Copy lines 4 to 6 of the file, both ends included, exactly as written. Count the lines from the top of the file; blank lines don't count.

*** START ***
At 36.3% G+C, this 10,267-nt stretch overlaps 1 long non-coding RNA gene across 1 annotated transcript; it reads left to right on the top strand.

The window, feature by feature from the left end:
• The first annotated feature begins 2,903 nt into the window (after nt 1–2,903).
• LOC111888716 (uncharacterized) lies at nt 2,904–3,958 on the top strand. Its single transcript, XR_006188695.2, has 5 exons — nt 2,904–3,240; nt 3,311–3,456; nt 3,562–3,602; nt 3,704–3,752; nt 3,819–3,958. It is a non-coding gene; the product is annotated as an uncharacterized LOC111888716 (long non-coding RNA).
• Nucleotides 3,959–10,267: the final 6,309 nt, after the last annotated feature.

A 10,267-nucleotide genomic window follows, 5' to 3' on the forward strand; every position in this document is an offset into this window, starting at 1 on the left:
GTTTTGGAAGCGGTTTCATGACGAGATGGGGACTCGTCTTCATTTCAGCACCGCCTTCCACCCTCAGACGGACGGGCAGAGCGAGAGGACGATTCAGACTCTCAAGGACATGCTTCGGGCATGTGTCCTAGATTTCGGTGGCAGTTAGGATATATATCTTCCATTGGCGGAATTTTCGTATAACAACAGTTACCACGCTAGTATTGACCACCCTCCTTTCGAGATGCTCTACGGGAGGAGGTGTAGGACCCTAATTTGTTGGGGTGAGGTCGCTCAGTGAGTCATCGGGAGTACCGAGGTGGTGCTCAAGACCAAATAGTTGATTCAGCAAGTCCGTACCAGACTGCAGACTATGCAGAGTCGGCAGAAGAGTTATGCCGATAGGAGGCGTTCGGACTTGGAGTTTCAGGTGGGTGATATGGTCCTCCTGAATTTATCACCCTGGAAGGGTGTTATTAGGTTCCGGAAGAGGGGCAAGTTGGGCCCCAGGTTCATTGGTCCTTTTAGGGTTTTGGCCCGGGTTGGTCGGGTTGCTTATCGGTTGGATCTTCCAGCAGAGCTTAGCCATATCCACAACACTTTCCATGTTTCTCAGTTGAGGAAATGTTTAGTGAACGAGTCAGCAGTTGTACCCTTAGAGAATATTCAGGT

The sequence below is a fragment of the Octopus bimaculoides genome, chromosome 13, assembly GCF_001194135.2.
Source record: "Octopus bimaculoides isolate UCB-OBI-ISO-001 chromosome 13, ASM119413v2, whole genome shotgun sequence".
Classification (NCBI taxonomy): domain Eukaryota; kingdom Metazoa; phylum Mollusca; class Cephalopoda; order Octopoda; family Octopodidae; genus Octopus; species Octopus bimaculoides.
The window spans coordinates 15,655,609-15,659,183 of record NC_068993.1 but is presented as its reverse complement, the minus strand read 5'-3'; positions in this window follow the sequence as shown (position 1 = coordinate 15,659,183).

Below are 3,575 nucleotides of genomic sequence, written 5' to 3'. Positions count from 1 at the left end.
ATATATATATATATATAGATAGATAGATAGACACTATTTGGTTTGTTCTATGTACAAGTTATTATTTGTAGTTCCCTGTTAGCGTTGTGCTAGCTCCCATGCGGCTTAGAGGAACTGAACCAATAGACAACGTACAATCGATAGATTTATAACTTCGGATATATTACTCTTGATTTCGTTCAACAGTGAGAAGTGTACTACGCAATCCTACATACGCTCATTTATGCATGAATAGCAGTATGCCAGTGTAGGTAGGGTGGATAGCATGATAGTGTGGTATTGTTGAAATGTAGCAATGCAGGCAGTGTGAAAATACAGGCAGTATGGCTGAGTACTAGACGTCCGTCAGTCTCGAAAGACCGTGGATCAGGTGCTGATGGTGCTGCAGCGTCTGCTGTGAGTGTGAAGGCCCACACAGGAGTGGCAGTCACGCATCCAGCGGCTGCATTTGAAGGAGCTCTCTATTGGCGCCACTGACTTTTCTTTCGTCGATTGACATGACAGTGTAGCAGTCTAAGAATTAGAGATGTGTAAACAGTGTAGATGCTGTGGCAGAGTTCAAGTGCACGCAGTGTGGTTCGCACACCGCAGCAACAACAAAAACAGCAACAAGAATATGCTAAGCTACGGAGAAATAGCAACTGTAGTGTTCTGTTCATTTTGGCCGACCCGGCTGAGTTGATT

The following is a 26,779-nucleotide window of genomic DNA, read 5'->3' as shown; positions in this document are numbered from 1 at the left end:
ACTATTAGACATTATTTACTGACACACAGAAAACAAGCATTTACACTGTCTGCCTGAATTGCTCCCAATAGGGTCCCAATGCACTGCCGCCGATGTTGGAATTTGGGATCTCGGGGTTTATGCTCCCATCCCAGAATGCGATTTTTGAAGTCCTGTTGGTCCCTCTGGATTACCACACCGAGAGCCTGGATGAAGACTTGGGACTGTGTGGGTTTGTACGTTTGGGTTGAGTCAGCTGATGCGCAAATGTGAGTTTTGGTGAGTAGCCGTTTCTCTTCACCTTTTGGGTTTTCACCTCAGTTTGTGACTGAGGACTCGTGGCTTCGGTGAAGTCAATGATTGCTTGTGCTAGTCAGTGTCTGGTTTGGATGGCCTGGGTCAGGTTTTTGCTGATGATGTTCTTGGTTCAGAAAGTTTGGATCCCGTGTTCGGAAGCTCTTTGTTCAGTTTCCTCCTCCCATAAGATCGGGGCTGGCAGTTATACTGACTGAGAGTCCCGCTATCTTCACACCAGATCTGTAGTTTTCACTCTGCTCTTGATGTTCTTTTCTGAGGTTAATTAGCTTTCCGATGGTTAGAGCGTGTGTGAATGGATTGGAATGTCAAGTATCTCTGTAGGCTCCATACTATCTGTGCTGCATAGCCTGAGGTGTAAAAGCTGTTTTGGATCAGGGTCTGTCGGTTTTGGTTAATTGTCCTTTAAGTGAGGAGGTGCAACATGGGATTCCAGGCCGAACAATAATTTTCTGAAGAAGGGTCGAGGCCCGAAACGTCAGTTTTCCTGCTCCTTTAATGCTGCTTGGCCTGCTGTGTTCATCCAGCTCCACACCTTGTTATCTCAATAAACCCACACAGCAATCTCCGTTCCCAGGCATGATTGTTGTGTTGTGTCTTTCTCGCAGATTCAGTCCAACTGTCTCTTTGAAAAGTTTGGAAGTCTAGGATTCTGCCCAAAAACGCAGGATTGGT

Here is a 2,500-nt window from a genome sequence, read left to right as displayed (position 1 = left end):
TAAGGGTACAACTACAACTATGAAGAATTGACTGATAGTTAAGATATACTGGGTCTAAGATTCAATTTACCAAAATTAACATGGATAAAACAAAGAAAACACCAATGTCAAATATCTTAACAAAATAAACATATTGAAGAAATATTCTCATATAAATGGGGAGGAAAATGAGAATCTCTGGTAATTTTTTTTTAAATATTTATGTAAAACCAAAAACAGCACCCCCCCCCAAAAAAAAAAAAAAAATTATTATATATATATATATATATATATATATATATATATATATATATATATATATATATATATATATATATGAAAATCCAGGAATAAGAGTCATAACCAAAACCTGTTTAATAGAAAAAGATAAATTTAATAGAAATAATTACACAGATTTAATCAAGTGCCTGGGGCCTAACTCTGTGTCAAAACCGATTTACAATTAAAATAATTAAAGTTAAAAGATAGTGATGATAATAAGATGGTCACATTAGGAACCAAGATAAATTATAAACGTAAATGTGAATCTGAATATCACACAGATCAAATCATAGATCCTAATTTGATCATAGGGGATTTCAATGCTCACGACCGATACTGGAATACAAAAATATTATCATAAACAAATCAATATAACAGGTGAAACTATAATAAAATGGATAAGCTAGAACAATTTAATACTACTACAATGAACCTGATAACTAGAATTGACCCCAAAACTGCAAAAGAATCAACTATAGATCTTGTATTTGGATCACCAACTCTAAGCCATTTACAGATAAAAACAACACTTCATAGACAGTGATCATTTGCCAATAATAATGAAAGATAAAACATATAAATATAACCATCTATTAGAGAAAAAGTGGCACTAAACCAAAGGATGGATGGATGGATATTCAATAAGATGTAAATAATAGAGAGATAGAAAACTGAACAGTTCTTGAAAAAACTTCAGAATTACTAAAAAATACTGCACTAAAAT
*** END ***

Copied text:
• LOC111888716 (uncharacterized) lies at nt 2,904–3,958 on the top strand. Its single transcript, XR_006188695.2, has 5 exons — nt 2,904–3,240; nt 3,311–3,456; nt 3,562–3,602; nt 3,704–3,752; nt 3,819–3,958. It is a non-coding gene; the product is annotated as an uncharacterized LOC111888716 (long non-coding RNA).
• Nucleotides 3,959–10,267: the final 6,309 nt, after the last annotated feature.

A 10,267-nucleotide genomic window follows, 5' to 3' on the forward strand; every position in this document is an offset into this window, starting at 1 on the left: